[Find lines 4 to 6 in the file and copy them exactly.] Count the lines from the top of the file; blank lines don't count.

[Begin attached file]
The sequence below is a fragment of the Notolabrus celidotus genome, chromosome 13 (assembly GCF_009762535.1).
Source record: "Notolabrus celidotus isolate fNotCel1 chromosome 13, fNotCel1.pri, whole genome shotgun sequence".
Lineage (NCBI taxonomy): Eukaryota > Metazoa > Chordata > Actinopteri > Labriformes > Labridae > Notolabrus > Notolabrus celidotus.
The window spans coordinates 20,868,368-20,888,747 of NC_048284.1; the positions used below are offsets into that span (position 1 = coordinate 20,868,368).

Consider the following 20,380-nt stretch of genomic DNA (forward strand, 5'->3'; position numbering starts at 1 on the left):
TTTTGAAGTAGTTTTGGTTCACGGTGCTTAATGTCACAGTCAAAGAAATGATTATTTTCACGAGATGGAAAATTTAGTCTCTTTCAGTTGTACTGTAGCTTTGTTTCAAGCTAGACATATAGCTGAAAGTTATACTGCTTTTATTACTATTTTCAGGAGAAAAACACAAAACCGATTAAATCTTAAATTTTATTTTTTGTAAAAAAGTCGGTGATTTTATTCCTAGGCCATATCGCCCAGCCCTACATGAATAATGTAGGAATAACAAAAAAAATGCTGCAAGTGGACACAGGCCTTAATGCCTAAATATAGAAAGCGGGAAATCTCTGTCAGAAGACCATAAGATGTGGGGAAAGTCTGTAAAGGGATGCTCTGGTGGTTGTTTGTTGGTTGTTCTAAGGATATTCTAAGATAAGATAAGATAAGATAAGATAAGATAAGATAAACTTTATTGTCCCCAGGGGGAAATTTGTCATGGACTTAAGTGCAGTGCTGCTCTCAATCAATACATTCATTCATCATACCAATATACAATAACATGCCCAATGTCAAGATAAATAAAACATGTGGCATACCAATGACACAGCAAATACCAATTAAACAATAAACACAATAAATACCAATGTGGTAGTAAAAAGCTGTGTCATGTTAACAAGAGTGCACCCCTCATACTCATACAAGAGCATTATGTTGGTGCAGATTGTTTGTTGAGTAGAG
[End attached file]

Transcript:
The window spans coordinates 20,868,368-20,888,747 of NC_048284.1; the positions used below are offsets into that span (position 1 = coordinate 20,868,368).

Consider the following 20,380-nt stretch of genomic DNA (forward strand, 5'->3'; position numbering starts at 1 on the left):
TTTTGAAGTAGTTTTGGTTCACGGTGCTTAATGTCACAGTCAAAGAAATGATTATTTTCACGAGATGGAAAATTTAGTCTCTTTCAGTTGTACTGTAGCTTTGTTTCAAGCTAGACATATAGCTGAAAGTTATACTGCTTTTATTACTATTTTCAGGAGAAAAACACAAAACCGATTAAATCTTAAATTTTATTTTTTGTAAAAAAGTCGGTGATTTTATTCCTAGGCCATATCGCCCAGCCCTACATGAATAATGTAGGAATAACAAAAAAAATGCTGCAAGTGGACACAGGCCTTAATGCCTAAATATAGAAAGCGGGAAATCTCTGTCAGAAGACCATAAGATGTGGGGAAAGTCTGTAAAGGGATGCTCTGGTGGTTGTTTGTTGGTTGTTCTAAGGATATTCTAAGATAAGATAAGATAAGATAAGATAAGATAAGATAAACTTTATTGTCCCCAGGGGGAAATTTGTCATGGACTTAAGTGCAGTGCTGCTCTCAATCAATACATTCATTCATCATACCAATATACAATAACATGCCCAATGTCAAGATAAATAAAACATGTGGCATACCAATGACACAGCAAATACCAATTAAACAATAAACACAATAAATACCAATGTGGTAGTAAAAAGCTGTGTCATGTTAACAAGAGTGCACCCCTCATACTCATACAAGAGCATTATGTTGGTGCAGATTGTTTGTTGAGTAGAG